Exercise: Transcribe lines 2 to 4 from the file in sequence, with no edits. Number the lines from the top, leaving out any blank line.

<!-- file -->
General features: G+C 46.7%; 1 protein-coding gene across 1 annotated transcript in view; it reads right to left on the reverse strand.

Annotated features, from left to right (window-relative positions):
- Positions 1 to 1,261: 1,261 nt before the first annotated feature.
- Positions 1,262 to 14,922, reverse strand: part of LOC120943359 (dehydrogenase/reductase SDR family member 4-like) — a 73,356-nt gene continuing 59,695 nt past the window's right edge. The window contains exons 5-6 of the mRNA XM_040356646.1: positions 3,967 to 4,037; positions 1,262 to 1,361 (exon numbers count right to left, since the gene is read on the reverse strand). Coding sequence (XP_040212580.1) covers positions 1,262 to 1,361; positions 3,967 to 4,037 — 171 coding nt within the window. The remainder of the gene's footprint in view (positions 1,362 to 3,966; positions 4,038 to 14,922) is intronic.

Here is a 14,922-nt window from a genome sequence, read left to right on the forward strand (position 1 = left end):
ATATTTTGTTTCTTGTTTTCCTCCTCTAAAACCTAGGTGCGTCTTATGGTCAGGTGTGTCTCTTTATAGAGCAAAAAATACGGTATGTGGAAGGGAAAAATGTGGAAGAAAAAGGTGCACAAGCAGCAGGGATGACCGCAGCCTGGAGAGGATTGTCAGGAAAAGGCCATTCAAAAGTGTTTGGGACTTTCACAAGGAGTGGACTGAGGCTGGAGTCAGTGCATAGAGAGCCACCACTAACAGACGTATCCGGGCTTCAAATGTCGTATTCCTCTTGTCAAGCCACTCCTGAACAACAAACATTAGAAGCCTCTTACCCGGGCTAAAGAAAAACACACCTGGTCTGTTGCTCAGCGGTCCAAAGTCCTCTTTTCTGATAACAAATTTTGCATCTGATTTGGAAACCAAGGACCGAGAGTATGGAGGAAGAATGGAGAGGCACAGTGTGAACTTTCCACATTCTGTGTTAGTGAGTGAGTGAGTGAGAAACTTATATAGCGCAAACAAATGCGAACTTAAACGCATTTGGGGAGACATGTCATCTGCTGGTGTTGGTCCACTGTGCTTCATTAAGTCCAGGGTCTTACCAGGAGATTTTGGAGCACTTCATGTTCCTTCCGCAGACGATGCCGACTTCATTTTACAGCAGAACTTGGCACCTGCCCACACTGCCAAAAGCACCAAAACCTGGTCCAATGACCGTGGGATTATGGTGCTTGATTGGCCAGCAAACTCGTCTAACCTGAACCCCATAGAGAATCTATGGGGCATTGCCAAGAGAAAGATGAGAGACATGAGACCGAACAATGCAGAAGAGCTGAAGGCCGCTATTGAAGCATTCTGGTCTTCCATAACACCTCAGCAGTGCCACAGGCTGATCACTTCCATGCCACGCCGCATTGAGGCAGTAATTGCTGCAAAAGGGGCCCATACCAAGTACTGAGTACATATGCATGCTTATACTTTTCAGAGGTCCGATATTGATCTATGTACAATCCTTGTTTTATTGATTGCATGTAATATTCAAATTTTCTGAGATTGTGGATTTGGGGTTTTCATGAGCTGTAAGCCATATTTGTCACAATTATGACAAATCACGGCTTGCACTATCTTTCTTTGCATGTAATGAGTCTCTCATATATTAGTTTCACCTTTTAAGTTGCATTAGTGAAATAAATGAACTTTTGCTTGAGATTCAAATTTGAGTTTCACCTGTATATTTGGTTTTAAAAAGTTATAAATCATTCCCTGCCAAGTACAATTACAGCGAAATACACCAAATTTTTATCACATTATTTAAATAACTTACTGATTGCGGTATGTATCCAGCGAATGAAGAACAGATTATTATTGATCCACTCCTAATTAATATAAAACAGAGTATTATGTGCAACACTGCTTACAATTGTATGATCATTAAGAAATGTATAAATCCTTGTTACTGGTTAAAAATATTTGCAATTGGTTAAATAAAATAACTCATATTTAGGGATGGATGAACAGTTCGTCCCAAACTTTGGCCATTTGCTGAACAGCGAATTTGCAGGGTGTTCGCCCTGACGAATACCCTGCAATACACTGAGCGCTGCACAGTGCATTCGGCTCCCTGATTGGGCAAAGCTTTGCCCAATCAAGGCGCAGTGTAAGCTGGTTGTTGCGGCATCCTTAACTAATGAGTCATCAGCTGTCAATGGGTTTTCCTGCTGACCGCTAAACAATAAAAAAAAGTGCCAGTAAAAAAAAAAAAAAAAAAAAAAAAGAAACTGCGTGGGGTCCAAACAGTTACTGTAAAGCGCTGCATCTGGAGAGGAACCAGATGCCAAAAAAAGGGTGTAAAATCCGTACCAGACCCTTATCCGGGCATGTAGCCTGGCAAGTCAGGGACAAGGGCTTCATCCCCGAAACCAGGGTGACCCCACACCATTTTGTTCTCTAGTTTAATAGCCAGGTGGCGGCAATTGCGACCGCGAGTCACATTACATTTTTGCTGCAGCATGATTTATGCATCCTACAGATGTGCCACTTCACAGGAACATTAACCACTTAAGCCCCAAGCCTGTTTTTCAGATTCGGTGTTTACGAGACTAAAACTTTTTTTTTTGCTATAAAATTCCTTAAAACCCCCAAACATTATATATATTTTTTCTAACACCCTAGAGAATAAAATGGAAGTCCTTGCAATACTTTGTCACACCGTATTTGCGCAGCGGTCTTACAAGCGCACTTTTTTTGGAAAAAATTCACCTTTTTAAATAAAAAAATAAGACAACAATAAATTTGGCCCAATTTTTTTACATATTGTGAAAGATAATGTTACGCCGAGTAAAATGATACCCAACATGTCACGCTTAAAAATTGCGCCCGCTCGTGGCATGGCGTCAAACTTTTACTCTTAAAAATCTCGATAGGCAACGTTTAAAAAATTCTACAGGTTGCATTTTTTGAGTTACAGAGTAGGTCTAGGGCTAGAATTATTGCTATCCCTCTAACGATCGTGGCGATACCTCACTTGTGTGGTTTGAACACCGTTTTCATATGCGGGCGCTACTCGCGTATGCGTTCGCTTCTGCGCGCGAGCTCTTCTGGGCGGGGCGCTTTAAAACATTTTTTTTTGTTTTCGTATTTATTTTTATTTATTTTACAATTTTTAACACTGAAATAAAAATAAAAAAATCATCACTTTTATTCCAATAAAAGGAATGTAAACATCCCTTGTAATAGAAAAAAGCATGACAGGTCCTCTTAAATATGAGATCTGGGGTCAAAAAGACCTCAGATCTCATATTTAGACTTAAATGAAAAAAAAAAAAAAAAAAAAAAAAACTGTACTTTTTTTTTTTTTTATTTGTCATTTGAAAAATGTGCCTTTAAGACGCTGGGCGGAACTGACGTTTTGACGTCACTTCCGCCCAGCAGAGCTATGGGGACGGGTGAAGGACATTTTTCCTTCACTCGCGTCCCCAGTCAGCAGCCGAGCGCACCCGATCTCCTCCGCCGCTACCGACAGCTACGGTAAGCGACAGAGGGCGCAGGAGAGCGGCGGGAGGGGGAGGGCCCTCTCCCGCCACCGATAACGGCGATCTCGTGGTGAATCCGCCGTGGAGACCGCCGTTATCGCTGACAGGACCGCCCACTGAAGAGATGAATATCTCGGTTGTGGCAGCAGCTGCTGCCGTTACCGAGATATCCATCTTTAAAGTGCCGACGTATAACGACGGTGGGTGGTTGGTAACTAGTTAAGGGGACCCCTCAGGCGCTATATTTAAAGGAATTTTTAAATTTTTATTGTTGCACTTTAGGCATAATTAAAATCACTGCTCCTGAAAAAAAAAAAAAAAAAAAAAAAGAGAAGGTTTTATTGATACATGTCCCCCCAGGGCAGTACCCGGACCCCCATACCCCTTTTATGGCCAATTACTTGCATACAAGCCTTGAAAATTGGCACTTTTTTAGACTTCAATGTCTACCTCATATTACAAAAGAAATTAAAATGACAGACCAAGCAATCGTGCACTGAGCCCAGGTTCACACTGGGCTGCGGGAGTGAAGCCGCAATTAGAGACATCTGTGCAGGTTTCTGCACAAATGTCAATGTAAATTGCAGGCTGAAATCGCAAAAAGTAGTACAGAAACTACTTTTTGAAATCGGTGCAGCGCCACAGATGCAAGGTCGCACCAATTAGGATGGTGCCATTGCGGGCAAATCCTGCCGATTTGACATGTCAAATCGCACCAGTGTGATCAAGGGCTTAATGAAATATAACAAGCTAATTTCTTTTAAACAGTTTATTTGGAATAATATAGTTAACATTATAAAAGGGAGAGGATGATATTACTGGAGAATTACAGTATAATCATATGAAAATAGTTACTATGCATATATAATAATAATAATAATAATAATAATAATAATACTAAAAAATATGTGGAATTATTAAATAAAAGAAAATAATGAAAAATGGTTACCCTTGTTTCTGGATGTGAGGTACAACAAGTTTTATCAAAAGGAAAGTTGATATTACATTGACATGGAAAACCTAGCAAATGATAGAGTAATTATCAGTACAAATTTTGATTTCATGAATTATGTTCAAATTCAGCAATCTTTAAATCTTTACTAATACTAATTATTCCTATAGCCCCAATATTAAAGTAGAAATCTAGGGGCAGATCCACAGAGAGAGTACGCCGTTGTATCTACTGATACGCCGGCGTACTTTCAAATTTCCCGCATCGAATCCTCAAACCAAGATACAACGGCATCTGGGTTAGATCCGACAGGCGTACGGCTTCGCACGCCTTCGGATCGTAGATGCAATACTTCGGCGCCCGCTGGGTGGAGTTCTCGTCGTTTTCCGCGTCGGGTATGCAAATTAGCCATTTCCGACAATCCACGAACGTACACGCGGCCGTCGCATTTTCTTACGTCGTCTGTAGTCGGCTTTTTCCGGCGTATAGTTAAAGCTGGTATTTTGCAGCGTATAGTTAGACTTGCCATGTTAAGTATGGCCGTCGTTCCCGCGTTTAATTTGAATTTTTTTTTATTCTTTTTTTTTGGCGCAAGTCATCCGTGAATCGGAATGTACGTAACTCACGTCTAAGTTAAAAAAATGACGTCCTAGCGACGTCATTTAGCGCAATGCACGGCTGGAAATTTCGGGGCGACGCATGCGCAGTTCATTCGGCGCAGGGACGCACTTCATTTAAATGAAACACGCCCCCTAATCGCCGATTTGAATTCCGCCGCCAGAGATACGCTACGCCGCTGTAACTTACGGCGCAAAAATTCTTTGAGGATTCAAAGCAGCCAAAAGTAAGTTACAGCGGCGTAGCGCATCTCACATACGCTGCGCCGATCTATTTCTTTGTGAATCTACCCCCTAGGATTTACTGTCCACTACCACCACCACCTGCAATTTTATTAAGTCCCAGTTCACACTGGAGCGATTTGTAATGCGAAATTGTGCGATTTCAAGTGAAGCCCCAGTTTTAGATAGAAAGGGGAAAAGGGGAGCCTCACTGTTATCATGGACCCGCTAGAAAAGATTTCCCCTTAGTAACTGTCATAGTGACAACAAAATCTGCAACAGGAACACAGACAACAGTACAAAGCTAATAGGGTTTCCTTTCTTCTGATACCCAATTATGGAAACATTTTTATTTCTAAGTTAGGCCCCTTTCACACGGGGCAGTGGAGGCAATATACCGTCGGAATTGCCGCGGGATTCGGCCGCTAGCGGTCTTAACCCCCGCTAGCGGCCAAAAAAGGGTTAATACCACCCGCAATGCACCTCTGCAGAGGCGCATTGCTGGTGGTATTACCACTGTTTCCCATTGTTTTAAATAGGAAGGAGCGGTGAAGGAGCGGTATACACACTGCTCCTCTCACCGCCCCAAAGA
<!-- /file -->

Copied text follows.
Annotated features, from left to right (window-relative positions):
- Positions 1 to 1,261: 1,261 nt before the first annotated feature.
- Positions 1,262 to 14,922, reverse strand: part of LOC120943359 (dehydrogenase/reductase SDR family member 4-like) — a 73,356-nt gene continuing 59,695 nt past the window's right edge. The window contains exons 5-6 of the mRNA XM_040356646.1: positions 3,967 to 4,037; positions 1,262 to 1,361 (exon numbers count right to left, since the gene is read on the reverse strand). Coding sequence (XP_040212580.1) covers positions 1,262 to 1,361; positions 3,967 to 4,037 — 171 coding nt within the window. The remainder of the gene's footprint in view (positions 1,362 to 3,966; positions 4,038 to 14,922) is intronic.